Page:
After nearly two months of dedication, I finally completed this youthful rendition of the difference engine. However, limited by its eight figure wheels, this "Youth Edition" can only store two four-digit numbers, capable of computing only linear functions. Nevertheless, this prototype's construction validates the feasibility of replicating a difference engine through 3D-printed parts, meeting the mechanical strength and precision required for its operation, albeit with alterations to the original design.

    Yet, this prototype merely marks a small milestone in the replication of the difference engine. Due to its limited number of figure wheels and lack of a control system, I am already designing a more comprehensive model. If you’re intrigued by the journey of this replication project or keen on following the progress of my ongoing endeavors, don’t forget to subscribe!

    Until next time, this is Mechanical Panda bidding farewell for now!

  • Carry Mechanism

    MechRedPanda11/26/2023 at 22:12 0 comments

    In the previous log, we delved into how the Difference Engine uses mirrored figure wheels to perform addition. You might wonder: what happens when the sum of two numbers exceeds 9? Today, we'll explore how the Difference Engine accomplishes the "carry" operation.

    Imagine a Difference Engine's  figure wheel capable of displaying digits from 0 to 9, vertically stacked in three figure wheels representing units, tens, and hundreds. Together, they cover a range from 000 to 999. Each figure wheel's numbers cyclically repeat after 9, resetting to 0. The "carry" refers to when a digit surpasses 9, necessitating an increase of 1 in the higher digit.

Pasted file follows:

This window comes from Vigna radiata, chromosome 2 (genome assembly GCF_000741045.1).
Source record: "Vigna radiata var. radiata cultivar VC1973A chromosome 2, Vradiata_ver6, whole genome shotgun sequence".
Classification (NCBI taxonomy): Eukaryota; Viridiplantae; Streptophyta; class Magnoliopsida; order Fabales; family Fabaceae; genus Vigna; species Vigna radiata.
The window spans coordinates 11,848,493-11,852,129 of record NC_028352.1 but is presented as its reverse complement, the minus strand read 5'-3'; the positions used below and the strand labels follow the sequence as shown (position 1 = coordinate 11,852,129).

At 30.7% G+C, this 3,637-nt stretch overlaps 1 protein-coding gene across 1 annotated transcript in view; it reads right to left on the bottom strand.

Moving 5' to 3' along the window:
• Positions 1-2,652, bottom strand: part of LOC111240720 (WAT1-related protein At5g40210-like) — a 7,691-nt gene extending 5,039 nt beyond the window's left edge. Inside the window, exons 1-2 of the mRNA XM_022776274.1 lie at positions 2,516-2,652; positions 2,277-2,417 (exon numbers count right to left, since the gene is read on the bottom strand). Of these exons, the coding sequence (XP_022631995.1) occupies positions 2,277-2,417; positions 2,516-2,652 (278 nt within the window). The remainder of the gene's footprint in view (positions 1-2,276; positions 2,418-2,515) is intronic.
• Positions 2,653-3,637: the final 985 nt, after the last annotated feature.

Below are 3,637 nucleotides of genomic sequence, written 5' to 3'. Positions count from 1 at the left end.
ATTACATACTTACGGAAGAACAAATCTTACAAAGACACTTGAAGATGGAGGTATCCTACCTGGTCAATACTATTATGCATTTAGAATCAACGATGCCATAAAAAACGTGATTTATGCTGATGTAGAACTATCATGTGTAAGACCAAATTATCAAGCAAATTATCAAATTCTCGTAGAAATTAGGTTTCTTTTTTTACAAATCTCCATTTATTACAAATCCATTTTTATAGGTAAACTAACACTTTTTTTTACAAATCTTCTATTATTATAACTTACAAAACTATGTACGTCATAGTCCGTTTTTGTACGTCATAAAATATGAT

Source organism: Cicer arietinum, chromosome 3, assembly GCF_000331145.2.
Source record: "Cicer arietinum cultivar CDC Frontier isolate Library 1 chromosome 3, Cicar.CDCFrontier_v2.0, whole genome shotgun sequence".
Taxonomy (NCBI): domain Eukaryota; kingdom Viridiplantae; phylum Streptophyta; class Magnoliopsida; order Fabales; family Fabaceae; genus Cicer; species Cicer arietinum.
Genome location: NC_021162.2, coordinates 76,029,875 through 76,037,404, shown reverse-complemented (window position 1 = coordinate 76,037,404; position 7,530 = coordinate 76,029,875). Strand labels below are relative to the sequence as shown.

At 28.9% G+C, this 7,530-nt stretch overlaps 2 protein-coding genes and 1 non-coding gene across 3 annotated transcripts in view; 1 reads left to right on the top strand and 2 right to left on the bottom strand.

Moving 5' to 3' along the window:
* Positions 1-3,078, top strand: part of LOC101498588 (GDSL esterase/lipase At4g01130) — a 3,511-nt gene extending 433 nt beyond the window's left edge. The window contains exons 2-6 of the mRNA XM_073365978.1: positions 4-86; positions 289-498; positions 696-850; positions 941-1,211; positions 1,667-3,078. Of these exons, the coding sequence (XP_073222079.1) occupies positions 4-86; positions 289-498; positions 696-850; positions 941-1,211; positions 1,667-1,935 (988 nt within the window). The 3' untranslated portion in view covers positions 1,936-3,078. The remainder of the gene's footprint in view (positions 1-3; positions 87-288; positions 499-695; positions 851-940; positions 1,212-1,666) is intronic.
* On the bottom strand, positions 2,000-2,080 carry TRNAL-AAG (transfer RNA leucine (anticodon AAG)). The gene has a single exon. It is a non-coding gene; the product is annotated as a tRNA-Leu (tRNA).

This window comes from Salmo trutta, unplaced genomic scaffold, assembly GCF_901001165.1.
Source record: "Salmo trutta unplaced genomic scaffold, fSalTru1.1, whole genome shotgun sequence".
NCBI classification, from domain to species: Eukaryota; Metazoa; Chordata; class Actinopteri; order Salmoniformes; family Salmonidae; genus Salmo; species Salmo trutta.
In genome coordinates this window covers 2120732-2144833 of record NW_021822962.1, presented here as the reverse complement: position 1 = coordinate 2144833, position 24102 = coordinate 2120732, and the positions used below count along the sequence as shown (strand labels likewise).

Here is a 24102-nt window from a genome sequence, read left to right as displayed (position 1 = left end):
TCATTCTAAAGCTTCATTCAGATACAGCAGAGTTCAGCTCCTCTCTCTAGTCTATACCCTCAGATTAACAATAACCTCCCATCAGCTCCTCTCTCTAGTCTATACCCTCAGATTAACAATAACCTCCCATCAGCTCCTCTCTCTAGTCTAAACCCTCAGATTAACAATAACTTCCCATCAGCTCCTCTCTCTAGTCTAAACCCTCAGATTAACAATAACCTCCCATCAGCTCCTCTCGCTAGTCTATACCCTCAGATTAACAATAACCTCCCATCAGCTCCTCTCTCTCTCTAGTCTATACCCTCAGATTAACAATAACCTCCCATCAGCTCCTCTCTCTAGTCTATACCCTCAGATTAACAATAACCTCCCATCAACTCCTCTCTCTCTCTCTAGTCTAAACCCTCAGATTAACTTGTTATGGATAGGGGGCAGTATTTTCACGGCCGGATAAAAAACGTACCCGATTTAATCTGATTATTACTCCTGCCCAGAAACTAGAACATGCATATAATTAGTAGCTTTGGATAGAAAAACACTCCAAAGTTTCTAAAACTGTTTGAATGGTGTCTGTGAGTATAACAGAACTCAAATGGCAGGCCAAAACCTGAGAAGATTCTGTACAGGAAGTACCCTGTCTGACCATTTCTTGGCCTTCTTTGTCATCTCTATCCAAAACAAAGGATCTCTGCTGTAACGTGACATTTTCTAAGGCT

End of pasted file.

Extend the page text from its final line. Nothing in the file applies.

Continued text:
Three figure wheels stacking together, storing a three-digit number 000

    The engine's carry system operates in two stages: the carry warning and the carry. The carry warning mechanism consists of a lever, base, and spring clamp with three grooves on the lever – labeled as first, second, and third positions. As values in the figure wheel surpass 9, protrusions around the figure wheel engage with the lever, initiating the carry alert phase. During this phase, the lever moves between the first and second positions, alerting the system of a potential carry.

    Warning lever, latch and warning limb (placement of figure wheel is indicative) reproduced by the London Science Museum. Figure taken from the DE2_TD manual

    Moving into the carry phase, the carry lever rotates around its axis. When the carry lever is in the first position, it remains disengaged. However, if pushed to the second position, it interacts with the higher-order lever, triggering the next phase. This connection pushes the higher-order figure wheel, incrementing its value by 1 through a ratchet mechanism.

    The reason the engine doesn't directly drive the higher-order registers from the lower ones is to account for special scenarios like continuous carries. For instance, in the computation of 99 + 1, the units digit requires a carry, and as the tens place also crosses 9, a simultaneous carry must trigger in the hundreds place. This intricate design facilitates continuous carries by setting the carry levers at a specific angle, allowing each digit to trigger the next without overwhelming the system's load. Unlike a direct driving mechanism, this design scalability allows for an expandable carry system, adaptable to different register configurations without overburdening the material's strength.